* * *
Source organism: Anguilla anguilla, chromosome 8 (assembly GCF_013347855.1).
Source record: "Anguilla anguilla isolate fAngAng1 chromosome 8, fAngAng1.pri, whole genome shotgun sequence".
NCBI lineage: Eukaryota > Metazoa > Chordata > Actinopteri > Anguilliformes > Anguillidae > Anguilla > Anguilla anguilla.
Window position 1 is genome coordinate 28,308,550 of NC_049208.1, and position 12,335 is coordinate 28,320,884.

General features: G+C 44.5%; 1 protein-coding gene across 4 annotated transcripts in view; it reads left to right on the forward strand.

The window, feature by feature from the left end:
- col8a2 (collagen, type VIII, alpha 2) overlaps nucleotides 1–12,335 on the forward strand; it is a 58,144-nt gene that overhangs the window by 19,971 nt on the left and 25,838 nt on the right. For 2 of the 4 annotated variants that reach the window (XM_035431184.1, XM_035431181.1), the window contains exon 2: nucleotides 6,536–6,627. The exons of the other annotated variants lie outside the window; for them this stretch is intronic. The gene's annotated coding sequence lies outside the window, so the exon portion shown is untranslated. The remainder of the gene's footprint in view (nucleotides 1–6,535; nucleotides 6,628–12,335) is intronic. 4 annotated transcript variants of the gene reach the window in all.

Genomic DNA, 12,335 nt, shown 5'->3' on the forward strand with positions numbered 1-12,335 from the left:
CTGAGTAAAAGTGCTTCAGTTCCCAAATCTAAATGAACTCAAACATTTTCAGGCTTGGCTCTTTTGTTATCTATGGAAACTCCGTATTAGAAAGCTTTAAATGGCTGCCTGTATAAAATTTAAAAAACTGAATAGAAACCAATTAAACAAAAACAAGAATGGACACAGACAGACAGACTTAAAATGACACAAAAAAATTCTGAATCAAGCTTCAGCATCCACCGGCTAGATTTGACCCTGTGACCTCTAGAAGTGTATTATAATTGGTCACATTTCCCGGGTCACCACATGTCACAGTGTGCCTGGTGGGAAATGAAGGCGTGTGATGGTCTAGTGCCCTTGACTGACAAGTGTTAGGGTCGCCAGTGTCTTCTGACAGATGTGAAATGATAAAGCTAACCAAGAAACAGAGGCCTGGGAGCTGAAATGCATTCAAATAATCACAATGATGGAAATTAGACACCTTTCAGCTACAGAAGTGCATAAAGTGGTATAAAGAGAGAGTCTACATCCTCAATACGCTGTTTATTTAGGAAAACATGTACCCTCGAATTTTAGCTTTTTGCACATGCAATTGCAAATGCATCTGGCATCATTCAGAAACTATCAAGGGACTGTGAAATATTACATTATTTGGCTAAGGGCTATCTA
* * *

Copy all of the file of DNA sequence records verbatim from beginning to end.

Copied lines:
Source organism: Anguilla anguilla, chromosome 8 (assembly GCF_013347855.1).
Source record: "Anguilla anguilla isolate fAngAng1 chromosome 8, fAngAng1.pri, whole genome shotgun sequence".
NCBI lineage: Eukaryota > Metazoa > Chordata > Actinopteri > Anguilliformes > Anguillidae > Anguilla > Anguilla anguilla.
Window position 1 is genome coordinate 28,308,550 of NC_049208.1, and position 12,335 is coordinate 28,320,884.

General features: G+C 44.5%; 1 protein-coding gene across 4 annotated transcripts in view; it reads left to right on the forward strand.

The window, feature by feature from the left end:
- col8a2 (collagen, type VIII, alpha 2) overlaps nucleotides 1–12,335 on the forward strand; it is a 58,144-nt gene that overhangs the window by 19,971 nt on the left and 25,838 nt on the right. For 2 of the 4 annotated variants that reach the window (XM_035431184.1, XM_035431181.1), the window contains exon 2: nucleotides 6,536–6,627. The exons of the other annotated variants lie outside the window; for them this stretch is intronic. The gene's annotated coding sequence lies outside the window, so the exon portion shown is untranslated. The remainder of the gene's footprint in view (nucleotides 1–6,535; nucleotides 6,628–12,335) is intronic. 4 annotated transcript variants of the gene reach the window in all.

Genomic DNA, 12,335 nt, shown 5'->3' on the forward strand with positions numbered 1-12,335 from the left:
CTGAGTAAAAGTGCTTCAGTTCCCAAATCTAAATGAACTCAAACATTTTCAGGCTTGGCTCTTTTGTTATCTATGGAAACTCCGTATTAGAAAGCTTTAAATGGCTGCCTGTATAAAATTTAAAAAACTGAATAGAAACCAATTAAACAAAAACAAGAATGGACACAGACAGACAGACTTAAAATGACACAAAAAAATTCTGAATCAAGCTTCAGCATCCACCGGCTAGATTTGACCCTGTGACCTCTAGAAGTGTATTATAATTGGTCACATTTCCCGGGTCACCACATGTCACAGTGTGCCTGGTGGGAAATGAAGGCGTGTGATGGTCTAGTGCCCTTGACTGACAAGTGTTAGGGTCGCCAGTGTCTTCTGACAGATGTGAAATGATAAAGCTAACCAAGAAACAGAGGCCTGGGAGCTGAAATGCATTCAAATAATCACAATGATGGAAATTAGACACCTTTCAGCTACAGAAGTGCATAAAGTGGTATAAAGAGAGAGTCTACATCCTCAATACGCTGTTTATTTAGGAAAACATGTACCCTCGAATTTTAGCTTTTTGCACATGCAATTGCAAATGCATCTGGCATCATTCAGAAACTATCAAGGGACTGTGAAATATTACATTATTTGGCTAAGGGCTATCTA